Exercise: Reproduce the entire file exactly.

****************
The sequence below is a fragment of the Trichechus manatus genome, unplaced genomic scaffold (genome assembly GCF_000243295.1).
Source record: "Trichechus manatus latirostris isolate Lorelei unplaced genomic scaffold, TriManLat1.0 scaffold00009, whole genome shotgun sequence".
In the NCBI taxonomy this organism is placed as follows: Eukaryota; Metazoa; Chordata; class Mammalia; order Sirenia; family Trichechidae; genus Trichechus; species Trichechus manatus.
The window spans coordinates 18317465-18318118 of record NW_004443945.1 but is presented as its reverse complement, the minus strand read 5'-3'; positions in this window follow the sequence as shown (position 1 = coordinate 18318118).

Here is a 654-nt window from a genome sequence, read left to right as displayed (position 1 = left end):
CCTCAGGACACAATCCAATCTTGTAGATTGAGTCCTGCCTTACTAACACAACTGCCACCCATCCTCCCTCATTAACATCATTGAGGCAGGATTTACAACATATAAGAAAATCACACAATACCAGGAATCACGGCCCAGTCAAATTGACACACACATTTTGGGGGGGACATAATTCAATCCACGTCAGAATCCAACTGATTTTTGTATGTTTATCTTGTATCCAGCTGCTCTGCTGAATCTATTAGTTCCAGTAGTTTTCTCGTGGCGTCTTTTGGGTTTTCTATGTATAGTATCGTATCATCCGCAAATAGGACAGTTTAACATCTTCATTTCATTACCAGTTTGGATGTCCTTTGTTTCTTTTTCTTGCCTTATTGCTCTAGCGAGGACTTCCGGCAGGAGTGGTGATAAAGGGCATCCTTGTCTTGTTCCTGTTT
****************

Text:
The sequence below is a fragment of the Trichechus manatus genome, unplaced genomic scaffold (genome assembly GCF_000243295.1).
Source record: "Trichechus manatus latirostris isolate Lorelei unplaced genomic scaffold, TriManLat1.0 scaffold00009, whole genome shotgun sequence".
In the NCBI taxonomy this organism is placed as follows: Eukaryota; Metazoa; Chordata; class Mammalia; order Sirenia; family Trichechidae; genus Trichechus; species Trichechus manatus.
The window spans coordinates 18317465-18318118 of record NW_004443945.1 but is presented as its reverse complement, the minus strand read 5'-3'; positions in this window follow the sequence as shown (position 1 = coordinate 18318118).

Here is a 654-nt window from a genome sequence, read left to right as displayed (position 1 = left end):
CCTCAGGACACAATCCAATCTTGTAGATTGAGTCCTGCCTTACTAACACAACTGCCACCCATCCTCCCTCATTAACATCATTGAGGCAGGATTTACAACATATAAGAAAATCACACAATACCAGGAATCACGGCCCAGTCAAATTGACACACACATTTTGGGGGGGACATAATTCAATCCACGTCAGAATCCAACTGATTTTTGTATGTTTATCTTGTATCCAGCTGCTCTGCTGAATCTATTAGTTCCAGTAGTTTTCTCGTGGCGTCTTTTGGGTTTTCTATGTATAGTATCGTATCATCCGCAAATAGGACAGTTTAACATCTTCATTTCATTACCAGTTTGGATGTCCTTTGTTTCTTTTTCTTGCCTTATTGCTCTAGCGAGGACTTCCGGCAGGAGTGGTGATAAAGGGCATCCTTGTCTTGTTCCTGTTT